One of the things I love about road trips is the conversations that can occur. I just spent three hours in the car with my dear friend Donna who is as passionate about health as I am. We talk about all kinds of things but on this trip, we discussed how overly medicated people are at 60 and how meds are the third leading cause of death. She then proceeded to tell me the following story, which I had to share with you.
“A good friend of mine was diagnosed HIV positive in the early 90s when AIDS was killing people within two to three years of diagnosis. There wasn’t much doctors could do for their patients at the time so people just assumed and accepted that they would be dead within a few very short years.
My friend wasn’t like most of the others. He refused to accept the diagnosis. He still did what the doctors told him to do for the most part and got checked every 6-12 months. Every check up confirmed he had the virus but deep down inside, he just KNEW he didn’t have HIV.
At the time he was diagnosed, my friend had just watched one of his coworkers die of AIDs. He died within 1.5 years of diagnosis, which was quite common in the late 80’ s and early 90s.
The suffering and death of John’s coworker was still fresh in his mind. Most people would have panicked but not John. He just refused to believe he was sick and started taking yoga, feeding his mind with inspirational and positive-thinking books, and doing any mind-related activities he could find. He worked very hard on keeping his thoughts and attitude positive and just never believed he was sick.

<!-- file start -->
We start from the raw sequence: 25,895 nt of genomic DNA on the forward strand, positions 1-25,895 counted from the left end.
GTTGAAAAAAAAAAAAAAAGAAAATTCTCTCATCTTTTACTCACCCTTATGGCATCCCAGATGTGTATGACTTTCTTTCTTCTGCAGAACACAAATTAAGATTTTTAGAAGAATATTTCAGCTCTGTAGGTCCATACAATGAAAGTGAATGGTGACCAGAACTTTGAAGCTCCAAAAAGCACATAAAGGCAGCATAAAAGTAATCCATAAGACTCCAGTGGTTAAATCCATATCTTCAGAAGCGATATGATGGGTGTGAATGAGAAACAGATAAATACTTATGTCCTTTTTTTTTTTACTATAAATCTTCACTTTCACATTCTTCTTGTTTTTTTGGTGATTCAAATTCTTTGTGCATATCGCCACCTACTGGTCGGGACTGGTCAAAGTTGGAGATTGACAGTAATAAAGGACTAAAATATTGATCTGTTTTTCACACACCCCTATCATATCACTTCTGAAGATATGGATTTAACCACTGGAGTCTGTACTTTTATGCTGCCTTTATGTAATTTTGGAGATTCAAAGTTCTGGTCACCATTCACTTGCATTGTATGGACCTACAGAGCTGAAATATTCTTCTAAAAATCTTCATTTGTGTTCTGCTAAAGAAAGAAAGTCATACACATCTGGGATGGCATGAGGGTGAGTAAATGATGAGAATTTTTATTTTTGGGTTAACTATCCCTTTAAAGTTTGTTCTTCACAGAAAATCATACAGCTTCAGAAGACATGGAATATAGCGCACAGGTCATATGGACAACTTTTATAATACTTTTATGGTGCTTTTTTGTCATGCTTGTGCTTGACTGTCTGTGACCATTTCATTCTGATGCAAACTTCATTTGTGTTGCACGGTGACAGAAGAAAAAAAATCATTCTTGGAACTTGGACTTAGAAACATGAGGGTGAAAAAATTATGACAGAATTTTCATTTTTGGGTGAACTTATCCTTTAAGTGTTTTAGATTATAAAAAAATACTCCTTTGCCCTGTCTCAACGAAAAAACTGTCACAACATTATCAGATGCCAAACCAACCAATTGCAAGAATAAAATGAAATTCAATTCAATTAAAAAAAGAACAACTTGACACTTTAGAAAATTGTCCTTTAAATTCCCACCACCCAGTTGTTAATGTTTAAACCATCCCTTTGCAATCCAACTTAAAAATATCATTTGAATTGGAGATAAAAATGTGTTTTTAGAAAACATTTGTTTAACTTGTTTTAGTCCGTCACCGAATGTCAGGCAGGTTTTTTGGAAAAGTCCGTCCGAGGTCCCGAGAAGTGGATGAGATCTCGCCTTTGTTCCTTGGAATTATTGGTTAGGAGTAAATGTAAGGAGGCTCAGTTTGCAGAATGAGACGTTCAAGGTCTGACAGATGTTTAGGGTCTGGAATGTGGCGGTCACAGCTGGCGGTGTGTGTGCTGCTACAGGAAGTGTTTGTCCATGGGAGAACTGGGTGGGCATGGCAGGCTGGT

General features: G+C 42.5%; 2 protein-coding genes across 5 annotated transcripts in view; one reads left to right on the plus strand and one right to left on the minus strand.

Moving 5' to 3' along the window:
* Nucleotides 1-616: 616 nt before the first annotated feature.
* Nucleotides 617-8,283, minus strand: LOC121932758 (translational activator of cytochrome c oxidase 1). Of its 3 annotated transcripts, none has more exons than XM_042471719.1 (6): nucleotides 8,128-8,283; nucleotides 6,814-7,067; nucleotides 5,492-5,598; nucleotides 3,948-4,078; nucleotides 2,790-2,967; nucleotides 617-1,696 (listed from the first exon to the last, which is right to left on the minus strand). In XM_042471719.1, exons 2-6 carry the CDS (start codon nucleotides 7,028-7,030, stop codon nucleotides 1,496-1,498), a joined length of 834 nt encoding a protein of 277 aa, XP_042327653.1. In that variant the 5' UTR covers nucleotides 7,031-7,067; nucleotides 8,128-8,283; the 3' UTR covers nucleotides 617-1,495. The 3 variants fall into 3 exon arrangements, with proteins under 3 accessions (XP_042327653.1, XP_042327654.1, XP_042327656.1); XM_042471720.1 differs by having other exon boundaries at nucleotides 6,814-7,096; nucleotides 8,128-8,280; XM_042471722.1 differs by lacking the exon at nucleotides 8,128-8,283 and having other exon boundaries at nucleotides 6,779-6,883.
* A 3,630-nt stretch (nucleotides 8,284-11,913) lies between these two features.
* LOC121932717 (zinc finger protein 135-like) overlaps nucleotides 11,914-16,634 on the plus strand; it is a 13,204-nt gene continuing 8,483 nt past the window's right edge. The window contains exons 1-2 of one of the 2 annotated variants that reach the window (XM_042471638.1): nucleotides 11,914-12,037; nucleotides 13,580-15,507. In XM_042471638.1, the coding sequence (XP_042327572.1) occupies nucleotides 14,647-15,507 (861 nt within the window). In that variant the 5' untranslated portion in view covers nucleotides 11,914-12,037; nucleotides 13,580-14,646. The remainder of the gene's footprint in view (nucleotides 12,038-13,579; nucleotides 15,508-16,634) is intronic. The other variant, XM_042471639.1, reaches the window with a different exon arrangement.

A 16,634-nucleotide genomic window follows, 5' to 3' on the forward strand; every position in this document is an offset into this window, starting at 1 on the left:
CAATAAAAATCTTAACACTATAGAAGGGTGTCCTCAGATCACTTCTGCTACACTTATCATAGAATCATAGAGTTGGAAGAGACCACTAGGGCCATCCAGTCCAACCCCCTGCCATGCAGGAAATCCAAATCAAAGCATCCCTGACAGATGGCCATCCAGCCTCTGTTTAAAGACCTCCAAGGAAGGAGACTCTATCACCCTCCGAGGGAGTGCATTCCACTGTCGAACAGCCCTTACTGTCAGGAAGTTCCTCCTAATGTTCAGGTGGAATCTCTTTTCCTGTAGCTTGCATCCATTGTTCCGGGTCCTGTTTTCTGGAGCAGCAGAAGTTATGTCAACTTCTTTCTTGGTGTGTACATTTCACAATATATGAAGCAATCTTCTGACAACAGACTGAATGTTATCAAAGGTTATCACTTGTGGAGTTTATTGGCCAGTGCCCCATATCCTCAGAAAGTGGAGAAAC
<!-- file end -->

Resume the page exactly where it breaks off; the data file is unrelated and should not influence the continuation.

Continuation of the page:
After 10 years, much to the shock of the medical community, the HIV virus was gone. There was not a single trace of the virus. He was cured and thirty years later, he is alive and well.”
I share this story with you because of how prevalent disease is in this world. We can’t choose whether or not we have a disease (but we sure can do a lot to prevent disease) but we can choose how we handle the situation. We can choose to allow disease to become part of our identity.
I’m not saying we should be in denial but I hear so many people making their disease part of who they are. People too often accept their condition and identify with it vs fighting for better health and recovery.
You hear of so many miracles that if you fight and believe with every cell in your body that you’re going to be ok, you might just come out a winner, a survivor, a fighter.
I leave you with this. Believe in miracles. Believe that you are meant to live an extraordinary life and that you deserve it!